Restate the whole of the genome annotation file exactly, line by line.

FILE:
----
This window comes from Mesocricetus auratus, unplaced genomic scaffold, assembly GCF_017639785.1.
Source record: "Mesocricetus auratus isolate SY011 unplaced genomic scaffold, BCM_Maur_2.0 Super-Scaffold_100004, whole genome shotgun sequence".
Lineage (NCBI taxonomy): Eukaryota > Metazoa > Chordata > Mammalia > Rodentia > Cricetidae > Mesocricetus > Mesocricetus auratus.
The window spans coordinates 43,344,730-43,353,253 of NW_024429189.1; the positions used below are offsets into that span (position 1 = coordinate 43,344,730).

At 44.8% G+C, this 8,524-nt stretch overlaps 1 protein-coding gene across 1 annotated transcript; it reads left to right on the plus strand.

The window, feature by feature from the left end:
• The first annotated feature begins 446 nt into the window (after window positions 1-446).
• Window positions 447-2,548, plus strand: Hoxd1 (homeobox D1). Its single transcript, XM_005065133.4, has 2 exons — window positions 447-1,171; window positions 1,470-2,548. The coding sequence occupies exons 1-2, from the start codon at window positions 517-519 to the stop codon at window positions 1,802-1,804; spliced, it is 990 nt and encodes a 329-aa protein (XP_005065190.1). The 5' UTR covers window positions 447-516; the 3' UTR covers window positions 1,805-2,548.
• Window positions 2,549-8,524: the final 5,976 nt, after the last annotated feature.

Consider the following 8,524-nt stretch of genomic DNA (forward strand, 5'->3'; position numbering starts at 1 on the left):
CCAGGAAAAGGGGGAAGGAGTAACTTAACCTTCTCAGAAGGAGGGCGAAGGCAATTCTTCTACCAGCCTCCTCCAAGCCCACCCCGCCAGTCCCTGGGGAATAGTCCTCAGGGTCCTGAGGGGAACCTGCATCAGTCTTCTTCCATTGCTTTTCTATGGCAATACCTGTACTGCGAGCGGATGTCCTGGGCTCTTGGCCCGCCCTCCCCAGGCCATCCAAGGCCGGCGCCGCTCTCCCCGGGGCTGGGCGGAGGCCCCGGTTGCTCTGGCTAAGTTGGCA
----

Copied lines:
This window comes from Mesocricetus auratus, unplaced genomic scaffold, assembly GCF_017639785.1.
Source record: "Mesocricetus auratus isolate SY011 unplaced genomic scaffold, BCM_Maur_2.0 Super-Scaffold_100004, whole genome shotgun sequence".
Lineage (NCBI taxonomy): Eukaryota > Metazoa > Chordata > Mammalia > Rodentia > Cricetidae > Mesocricetus > Mesocricetus auratus.
The window spans coordinates 43,344,730-43,353,253 of NW_024429189.1; the positions used below are offsets into that span (position 1 = coordinate 43,344,730).

At 44.8% G+C, this 8,524-nt stretch overlaps 1 protein-coding gene across 1 annotated transcript; it reads left to right on the plus strand.

The window, feature by feature from the left end:
• The first annotated feature begins 446 nt into the window (after window positions 1-446).
• Window positions 447-2,548, plus strand: Hoxd1 (homeobox D1). Its single transcript, XM_005065133.4, has 2 exons — window positions 447-1,171; window positions 1,470-2,548. The coding sequence occupies exons 1-2, from the start codon at window positions 517-519 to the stop codon at window positions 1,802-1,804; spliced, it is 990 nt and encodes a 329-aa protein (XP_005065190.1). The 5' UTR covers window positions 447-516; the 3' UTR covers window positions 1,805-2,548.
• Window positions 2,549-8,524: the final 5,976 nt, after the last annotated feature.

Consider the following 8,524-nt stretch of genomic DNA (forward strand, 5'->3'; position numbering starts at 1 on the left):
CCAGGAAAAGGGGGAAGGAGTAACTTAACCTTCTCAGAAGGAGGGCGAAGGCAATTCTTCTACCAGCCTCCTCCAAGCCCACCCCGCCAGTCCCTGGGGAATAGTCCTCAGGGTCCTGAGGGGAACCTGCATCAGTCTTCTTCCATTGCTTTTCTATGGCAATACCTGTACTGCGAGCGGATGTCCTGGGCTCTTGGCCCGCCCTCCCCAGGCCATCCAAGGCCGGCGCCGCTCTCCCCGGGGCTGGGCGGAGGCCCCGGTTGCTCTGGCTAAGTTGGCA